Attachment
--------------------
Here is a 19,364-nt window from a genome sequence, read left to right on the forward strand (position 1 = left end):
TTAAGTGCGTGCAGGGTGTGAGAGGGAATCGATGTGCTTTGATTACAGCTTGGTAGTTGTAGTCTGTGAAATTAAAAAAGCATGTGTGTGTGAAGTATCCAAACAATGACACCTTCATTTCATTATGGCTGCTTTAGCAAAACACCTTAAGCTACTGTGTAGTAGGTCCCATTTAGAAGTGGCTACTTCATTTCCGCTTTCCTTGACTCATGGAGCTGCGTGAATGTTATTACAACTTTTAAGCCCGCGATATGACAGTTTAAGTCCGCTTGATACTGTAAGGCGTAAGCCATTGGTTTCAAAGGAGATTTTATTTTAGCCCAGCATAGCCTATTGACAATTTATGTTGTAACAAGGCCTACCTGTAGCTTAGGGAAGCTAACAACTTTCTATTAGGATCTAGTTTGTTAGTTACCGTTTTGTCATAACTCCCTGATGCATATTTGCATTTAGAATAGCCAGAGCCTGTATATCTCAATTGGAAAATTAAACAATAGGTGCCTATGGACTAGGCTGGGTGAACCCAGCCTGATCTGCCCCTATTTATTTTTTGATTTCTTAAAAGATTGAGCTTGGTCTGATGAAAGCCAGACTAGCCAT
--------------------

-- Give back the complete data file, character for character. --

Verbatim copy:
Here is a 19,364-nt window from a genome sequence, read left to right on the forward strand (position 1 = left end):
TTAAGTGCGTGCAGGGTGTGAGAGGGAATCGATGTGCTTTGATTACAGCTTGGTAGTTGTAGTCTGTGAAATTAAAAAAGCATGTGTGTGTGAAGTATCCAAACAATGACACCTTCATTTCATTATGGCTGCTTTAGCAAAACACCTTAAGCTACTGTGTAGTAGGTCCCATTTAGAAGTGGCTACTTCATTTCCGCTTTCCTTGACTCATGGAGCTGCGTGAATGTTATTACAACTTTTAAGCCCGCGATATGACAGTTTAAGTCCGCTTGATACTGTAAGGCGTAAGCCATTGGTTTCAAAGGAGATTTTATTTTAGCCCAGCATAGCCTATTGACAATTTATGTTGTAACAAGGCCTACCTGTAGCTTAGGGAAGCTAACAACTTTCTATTAGGATCTAGTTTGTTAGTTACCGTTTTGTCATAACTCCCTGATGCATATTTGCATTTAGAATAGCCAGAGCCTGTATATCTCAATTGGAAAATTAAACAATAGGTGCCTATGGACTAGGCTGGGTGAACCCAGCCTGATCTGCCCCTATTTATTTTTTGATTTCTTAAAAGATTGAGCTTGGTCTGATGAAAGCCAGACTAGCCAT